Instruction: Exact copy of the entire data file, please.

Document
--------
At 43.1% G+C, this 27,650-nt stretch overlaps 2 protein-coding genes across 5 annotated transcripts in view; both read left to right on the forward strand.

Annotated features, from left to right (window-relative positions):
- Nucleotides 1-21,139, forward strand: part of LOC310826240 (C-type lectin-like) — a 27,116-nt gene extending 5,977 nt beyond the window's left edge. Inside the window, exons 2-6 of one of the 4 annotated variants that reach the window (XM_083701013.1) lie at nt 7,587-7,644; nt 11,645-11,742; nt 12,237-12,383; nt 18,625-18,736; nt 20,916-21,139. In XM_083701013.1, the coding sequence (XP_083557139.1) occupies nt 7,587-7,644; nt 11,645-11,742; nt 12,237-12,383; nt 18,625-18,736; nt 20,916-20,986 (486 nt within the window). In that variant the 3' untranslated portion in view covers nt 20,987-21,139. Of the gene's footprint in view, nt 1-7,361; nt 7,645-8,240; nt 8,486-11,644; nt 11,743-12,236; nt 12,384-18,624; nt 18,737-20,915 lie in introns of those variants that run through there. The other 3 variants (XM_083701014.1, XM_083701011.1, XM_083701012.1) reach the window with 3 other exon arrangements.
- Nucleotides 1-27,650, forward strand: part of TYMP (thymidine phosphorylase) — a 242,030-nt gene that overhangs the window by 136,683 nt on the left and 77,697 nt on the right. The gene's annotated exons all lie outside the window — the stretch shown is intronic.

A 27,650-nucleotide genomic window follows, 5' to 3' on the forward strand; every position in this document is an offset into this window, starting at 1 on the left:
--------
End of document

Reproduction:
At 43.1% G+C, this 27,650-nt stretch overlaps 2 protein-coding genes across 5 annotated transcripts in view; both read left to right on the forward strand.

Annotated features, from left to right (window-relative positions):
- Nucleotides 1-21,139, forward strand: part of LOC310826240 (C-type lectin-like) — a 27,116-nt gene extending 5,977 nt beyond the window's left edge. Inside the window, exons 2-6 of one of the 4 annotated variants that reach the window (XM_083701013.1) lie at nt 7,587-7,644; nt 11,645-11,742; nt 12,237-12,383; nt 18,625-18,736; nt 20,916-21,139. In XM_083701013.1, the coding sequence (XP_083557139.1) occupies nt 7,587-7,644; nt 11,645-11,742; nt 12,237-12,383; nt 18,625-18,736; nt 20,916-20,986 (486 nt within the window). In that variant the 3' untranslated portion in view covers nt 20,987-21,139. Of the gene's footprint in view, nt 1-7,361; nt 7,645-8,240; nt 8,486-11,644; nt 11,743-12,236; nt 12,384-18,624; nt 18,737-20,915 lie in introns of those variants that run through there. The other 3 variants (XM_083701014.1, XM_083701011.1, XM_083701012.1) reach the window with 3 other exon arrangements.
- Nucleotides 1-27,650, forward strand: part of TYMP (thymidine phosphorylase) — a 242,030-nt gene that overhangs the window by 136,683 nt on the left and 77,697 nt on the right. The gene's annotated exons all lie outside the window — the stretch shown is intronic.

A 27,650-nucleotide genomic window follows, 5' to 3' on the forward strand; every position in this document is an offset into this window, starting at 1 on the left: